The somewhat impressionist image you see above was taken at eight in the evening on the corner of Market and Ellis St in downtown San Francisco. It depicts a group of young men sitting at tables playing chess. This image blows my mind.
Things have been a bit of a blur, so I’ll just mention a couple of the highlights of day 3 of GDC.
Wednesday morning I slept late, after staying up all hours at the IGDA party. When I did finally wake up, I wasted what was left of the morning looking for a laundromat, since the hotel wanted to charge me per item for laundry, meaning that it would cost $108 to wash 4 days worth of clothes, which includes $3 per sock. For that kind of money I could burn my socks and buy twice as many replacements! But you’re not here to read about my socks. (more…)
After our presentation, the rest of the day for me consisted of the IGDA ‘working lunch’ for academics and industry people, followed by Jesse Schells talk about his book and finishing with the IGDA party which continued into the wee hours.
Day 2 of GDC is over. This was the day of my MDA workshop with Robin Hunicke, Ethan Kennerly and Ben Smith. For a presentation that we kind of (ahem) put together at the last minute, it all went surprisingly well. (more…)
Yesterday and today I attended the pre-conference workshops at GDC. I’ve mostly been attending the Education Summit (at which I presented) but I also took the chance to hear some other talks. In this post I’ll concentrate on yesterday’s talks. Hopefully I’ll have time to write up today’s events later.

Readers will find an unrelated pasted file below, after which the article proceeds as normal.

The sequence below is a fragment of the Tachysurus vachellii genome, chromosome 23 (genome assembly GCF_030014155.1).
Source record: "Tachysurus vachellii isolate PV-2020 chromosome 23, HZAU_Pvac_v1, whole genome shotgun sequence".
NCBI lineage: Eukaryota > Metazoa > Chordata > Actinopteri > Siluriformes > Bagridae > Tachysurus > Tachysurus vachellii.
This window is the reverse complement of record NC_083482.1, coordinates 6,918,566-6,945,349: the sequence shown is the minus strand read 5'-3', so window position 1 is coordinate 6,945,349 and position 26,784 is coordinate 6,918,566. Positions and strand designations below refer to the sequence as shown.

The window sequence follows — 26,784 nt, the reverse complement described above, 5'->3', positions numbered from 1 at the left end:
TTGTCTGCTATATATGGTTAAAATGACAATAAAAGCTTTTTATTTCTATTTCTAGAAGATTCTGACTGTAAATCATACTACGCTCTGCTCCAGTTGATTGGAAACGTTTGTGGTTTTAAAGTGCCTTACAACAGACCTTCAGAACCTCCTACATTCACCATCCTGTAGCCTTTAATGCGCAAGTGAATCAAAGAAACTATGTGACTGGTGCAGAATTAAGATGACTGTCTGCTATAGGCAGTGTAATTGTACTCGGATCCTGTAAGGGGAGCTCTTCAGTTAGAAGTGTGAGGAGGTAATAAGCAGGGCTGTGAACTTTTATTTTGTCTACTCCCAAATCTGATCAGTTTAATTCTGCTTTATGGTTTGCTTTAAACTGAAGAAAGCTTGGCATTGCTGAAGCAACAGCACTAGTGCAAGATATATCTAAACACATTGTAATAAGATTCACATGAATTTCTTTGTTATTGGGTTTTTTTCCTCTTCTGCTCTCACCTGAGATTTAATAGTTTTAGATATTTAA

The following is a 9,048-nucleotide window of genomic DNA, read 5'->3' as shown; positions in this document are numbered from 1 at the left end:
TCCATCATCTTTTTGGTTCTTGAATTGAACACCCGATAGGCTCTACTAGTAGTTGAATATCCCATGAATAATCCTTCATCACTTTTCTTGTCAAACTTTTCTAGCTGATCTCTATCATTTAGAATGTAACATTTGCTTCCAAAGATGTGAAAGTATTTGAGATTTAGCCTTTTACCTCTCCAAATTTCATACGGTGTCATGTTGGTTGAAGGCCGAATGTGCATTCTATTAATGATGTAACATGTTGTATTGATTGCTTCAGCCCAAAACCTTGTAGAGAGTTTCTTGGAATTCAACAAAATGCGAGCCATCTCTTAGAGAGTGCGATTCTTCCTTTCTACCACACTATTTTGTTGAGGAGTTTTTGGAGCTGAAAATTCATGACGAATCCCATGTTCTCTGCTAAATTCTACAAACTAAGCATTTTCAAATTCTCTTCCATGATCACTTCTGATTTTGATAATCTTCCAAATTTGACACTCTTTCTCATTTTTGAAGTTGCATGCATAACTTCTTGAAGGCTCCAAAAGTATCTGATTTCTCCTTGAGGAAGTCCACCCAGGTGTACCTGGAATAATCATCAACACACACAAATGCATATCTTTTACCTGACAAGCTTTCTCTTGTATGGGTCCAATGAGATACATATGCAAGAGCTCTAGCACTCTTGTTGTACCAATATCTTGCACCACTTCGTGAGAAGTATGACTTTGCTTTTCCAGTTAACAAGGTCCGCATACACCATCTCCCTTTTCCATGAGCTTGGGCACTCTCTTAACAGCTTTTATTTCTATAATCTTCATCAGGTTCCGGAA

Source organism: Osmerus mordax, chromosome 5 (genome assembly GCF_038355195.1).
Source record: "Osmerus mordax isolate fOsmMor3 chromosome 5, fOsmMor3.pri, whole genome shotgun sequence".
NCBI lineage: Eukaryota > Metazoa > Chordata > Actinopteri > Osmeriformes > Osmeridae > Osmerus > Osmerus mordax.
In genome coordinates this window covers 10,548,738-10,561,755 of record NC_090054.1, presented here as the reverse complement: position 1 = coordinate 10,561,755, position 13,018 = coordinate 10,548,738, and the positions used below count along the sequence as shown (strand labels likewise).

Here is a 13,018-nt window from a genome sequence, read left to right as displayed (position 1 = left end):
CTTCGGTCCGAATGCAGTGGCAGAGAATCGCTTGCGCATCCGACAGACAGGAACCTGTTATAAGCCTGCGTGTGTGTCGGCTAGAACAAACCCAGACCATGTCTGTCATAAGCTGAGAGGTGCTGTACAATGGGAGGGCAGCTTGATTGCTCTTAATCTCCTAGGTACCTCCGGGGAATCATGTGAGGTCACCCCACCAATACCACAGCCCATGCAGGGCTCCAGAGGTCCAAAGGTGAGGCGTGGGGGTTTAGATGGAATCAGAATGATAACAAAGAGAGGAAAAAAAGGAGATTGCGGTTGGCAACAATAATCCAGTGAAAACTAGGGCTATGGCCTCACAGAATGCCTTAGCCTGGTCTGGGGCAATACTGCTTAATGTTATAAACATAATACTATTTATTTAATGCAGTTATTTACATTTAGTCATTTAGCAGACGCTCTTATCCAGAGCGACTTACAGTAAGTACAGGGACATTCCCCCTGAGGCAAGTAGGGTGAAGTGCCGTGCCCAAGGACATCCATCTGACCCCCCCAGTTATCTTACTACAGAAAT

Words on Play is hitting the road – or rather the airways – for a six week tour around the US. First stop is the Game Developers Conference to present at the IGDA Education Summit. Then I’m travelling to UCSC, MIT, SCAD and NCSU before finishing off with a cruise on the nerd boat (aka the Foundations of Digital Games conference).
If anyone is interested in catching up along the way, drop me a line!
I’ve been thinking recently about the difference between the analog and the digital, in particular with reference to musical instruments. It seems to me that digital devices often lack a lot of the flexibility of their analog counterparts.
Consider the guitar. To play it you press the strings against certain frets to select a chord and then strum to make a sound. Simple enough? Alright, but you can also slap the strings, or the body, or slide you fingers along the strings, or bend them as you play, or pluck the strings on the tuning head or… a host of other things. In the hands of an expert some quite remarkable sounds can be produced.